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Of Mice and Men

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Introduction

How does the opening scene prepare the reader for the rest of the novel? In opening passage of Of Mice and Men it seems as though Steinbeck takes great pains to familiarize us with the setting, and the descriptions of nature that he uses though-out , are very poetic and stand apart from the rest of the novel, which is composed primarily of dialogue. An example "Evening of a hot day started the little wind to moving among the leaves. The shade climbed up the hills toward the top. On the sand banks the rabbits sat as quietly as little gray, sculptured stones."(2) Steinbeck however still uses simple descriptions of the landscape; a secluded river taking refuge in a valley. To forehadow to the reader future events. This is apparent though his carefully chosen language, imagery, symbolism, character description and narration all of which forebodes the reader for many of the themes they will encounter in the novel; friendship, dreams, loneliness, and despair to tragedy. The scene opens with a vivid and evocative description of the landscape and natural beauty of the Salinas River a few moles from Soledad. Steinbeck goes on to describe the sometimes harsh, sometimes caring physical and emotional landscape; all an element of life that is already witnessed. The evocative description begins by highlighting a theme that is present thought-out the novel. ...read more.

Middle

A majority of the contrasts are based solely on Strength vs. Weakness. Another contrast on the ranch is between the people with power: Slim who is respected for his wisdom and competence; Curley who has power, but only because he has inherited it from his father who owns the ranch and employs the men. This agrees with the fact that the majority of contrast consist of Strength vs. Weakness. The pattern of calm and disorder in the opening scene mirrors the pattern of events in the novel as a whole. in the first paragraph in which Steinbeck uses evocative and vivid language, a sense of calm and undisturbed silence is felt, this mirrors the beginning of Lennie and Georges adventures when they rest in a campsite for the night. Steinbeck then describes a slight disturbance, 'the leaves lie deep and so crisp that a lizard makes a great skittering.' This also mirrors the situation further on in the novel when George and Lennie about constantly asking for ketchup, and George finally losing his temper 'I got you! You can't keep a job and you lose me ever' job I get'. However this could also mirror when Carlson tries to kill Lennie's dog. The slight disturbance is lost again and the calm is restored again as 'the rabbits brush to sit on the sand' this reflects the fact that George and Lennie restore silence and stop arguing because Lennie is warned not to say anything by George. ...read more.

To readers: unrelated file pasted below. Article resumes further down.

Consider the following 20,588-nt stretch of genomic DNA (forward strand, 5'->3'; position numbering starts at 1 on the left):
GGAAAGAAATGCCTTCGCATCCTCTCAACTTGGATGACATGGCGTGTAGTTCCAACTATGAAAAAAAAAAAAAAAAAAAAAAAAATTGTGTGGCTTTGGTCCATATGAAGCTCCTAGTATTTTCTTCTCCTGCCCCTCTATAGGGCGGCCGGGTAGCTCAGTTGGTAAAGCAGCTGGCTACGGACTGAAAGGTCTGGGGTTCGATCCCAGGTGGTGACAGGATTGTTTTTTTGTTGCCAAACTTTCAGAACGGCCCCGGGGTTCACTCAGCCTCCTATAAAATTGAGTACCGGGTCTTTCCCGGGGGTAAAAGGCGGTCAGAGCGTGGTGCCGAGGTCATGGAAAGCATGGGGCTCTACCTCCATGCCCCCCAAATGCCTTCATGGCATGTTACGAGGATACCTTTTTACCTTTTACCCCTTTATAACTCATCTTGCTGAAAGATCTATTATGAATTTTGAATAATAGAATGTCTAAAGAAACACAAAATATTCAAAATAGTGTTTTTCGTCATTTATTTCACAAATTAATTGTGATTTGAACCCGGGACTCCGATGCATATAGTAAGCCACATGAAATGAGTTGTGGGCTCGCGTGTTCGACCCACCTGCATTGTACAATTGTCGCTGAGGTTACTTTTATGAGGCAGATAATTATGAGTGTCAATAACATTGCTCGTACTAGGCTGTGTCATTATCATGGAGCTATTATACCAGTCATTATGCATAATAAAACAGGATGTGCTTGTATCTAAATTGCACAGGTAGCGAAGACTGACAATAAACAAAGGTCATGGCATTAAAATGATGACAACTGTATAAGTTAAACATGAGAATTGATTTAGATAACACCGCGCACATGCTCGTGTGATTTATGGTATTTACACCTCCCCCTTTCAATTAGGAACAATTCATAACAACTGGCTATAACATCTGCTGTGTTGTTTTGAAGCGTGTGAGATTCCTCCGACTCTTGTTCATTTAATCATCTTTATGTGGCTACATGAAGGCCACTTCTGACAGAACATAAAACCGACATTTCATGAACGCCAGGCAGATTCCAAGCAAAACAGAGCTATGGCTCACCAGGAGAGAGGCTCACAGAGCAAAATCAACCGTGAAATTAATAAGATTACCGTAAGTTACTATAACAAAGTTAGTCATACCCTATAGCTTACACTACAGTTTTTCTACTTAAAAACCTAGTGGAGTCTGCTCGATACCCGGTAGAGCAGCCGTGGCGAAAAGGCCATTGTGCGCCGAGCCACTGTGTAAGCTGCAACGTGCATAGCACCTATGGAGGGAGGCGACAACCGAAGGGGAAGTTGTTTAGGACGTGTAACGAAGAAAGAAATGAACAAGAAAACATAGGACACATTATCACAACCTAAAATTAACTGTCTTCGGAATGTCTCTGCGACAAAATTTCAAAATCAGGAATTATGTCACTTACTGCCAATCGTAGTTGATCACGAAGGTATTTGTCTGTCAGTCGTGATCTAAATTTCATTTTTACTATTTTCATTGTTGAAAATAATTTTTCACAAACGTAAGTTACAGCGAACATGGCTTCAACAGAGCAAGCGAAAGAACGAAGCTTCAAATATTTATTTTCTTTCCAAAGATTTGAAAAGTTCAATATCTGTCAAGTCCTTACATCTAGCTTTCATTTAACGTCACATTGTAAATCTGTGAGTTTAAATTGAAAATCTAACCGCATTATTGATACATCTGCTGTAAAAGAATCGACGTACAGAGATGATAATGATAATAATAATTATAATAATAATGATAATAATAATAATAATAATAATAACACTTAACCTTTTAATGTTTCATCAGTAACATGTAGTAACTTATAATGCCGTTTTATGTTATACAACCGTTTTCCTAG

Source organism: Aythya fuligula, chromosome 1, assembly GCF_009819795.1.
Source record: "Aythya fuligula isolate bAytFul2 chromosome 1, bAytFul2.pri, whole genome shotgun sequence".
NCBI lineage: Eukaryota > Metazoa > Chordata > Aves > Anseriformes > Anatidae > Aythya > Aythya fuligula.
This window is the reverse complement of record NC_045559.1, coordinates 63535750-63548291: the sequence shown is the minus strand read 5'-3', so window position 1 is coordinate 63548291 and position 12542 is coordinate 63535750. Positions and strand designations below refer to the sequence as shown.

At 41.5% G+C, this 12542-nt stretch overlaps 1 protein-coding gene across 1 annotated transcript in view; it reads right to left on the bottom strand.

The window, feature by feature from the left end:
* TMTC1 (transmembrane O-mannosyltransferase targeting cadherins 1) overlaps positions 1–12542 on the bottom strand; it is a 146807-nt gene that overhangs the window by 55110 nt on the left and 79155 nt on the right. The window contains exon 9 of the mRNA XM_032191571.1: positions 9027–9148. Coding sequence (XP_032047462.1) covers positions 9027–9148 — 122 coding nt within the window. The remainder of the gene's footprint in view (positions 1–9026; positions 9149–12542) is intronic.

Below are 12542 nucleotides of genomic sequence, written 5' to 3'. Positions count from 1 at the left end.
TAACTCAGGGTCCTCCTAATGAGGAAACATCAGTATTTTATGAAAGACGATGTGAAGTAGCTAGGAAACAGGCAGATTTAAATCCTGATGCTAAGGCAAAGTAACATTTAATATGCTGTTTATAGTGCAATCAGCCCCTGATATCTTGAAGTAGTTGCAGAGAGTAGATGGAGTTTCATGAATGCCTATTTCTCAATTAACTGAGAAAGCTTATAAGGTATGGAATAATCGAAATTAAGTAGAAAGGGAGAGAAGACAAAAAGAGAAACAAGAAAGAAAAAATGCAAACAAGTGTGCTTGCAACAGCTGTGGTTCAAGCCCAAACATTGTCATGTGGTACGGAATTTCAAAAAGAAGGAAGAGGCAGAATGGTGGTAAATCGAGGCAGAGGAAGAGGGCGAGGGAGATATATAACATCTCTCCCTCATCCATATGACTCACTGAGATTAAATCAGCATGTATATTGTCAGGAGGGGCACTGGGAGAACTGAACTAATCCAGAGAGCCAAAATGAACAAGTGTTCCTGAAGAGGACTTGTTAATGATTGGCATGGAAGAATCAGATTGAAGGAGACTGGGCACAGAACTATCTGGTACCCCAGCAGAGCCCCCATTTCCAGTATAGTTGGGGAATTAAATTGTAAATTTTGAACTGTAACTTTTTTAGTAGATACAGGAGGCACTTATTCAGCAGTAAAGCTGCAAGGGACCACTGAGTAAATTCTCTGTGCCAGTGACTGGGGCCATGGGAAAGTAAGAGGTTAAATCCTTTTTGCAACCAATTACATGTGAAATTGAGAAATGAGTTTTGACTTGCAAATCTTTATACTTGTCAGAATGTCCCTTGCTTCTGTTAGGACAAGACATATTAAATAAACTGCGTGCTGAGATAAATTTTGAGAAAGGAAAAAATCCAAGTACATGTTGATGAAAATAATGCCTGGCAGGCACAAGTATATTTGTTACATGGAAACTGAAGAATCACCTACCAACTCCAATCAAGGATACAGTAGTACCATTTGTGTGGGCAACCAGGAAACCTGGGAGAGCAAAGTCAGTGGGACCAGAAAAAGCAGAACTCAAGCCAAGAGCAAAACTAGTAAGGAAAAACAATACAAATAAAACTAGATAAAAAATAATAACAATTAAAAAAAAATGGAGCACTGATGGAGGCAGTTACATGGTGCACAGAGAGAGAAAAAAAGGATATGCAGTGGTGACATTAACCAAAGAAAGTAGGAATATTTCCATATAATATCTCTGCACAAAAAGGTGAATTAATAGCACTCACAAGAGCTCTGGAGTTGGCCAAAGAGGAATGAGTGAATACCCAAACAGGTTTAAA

Conclusion

The opening sequence also indicates that it was based on the American Dream, because immigrants dreamed of a better life in America. People went there to escape from persecution or poverty, and to make a new life for themselves, precisely why Lennie and George left Weed to go there. Another way that the opening scene of the story prepares the reader for the events of the rest of the story is through the subtle, yet significant introduction to the main characters George and Lennie. Within the first paragraph we learn of Lennie's fascination with animals 'I remember about the rabbits, George.' We also learn that they left Weed to escape prosecution, as previously through George's anger, the audience learns that one of the 'bad things' occurred at their last job, in Weed, when Lennie wanted to pet a women's dress. We learn a great deal of background information through the first sequence subtly yet detailed. The opening sequence prepares the reader for future events in many different ways. The use of language, imagery, symbolism, character description and narration all of which forebodes the reader for many of the themes they will encounter in the novel; friendship, dreams, loneliness, and despair to tragedy. All of these techniques foreshadow events and help the audience understand the characters, their environment and era they lived in without experiencing it themselves. So a combination of historical and social facts, with a range of contrasts help the audience understand and sympathise with the assorted characters. Jennifer Bamford Miss Mc Inerney TM yr 10 ...read more.

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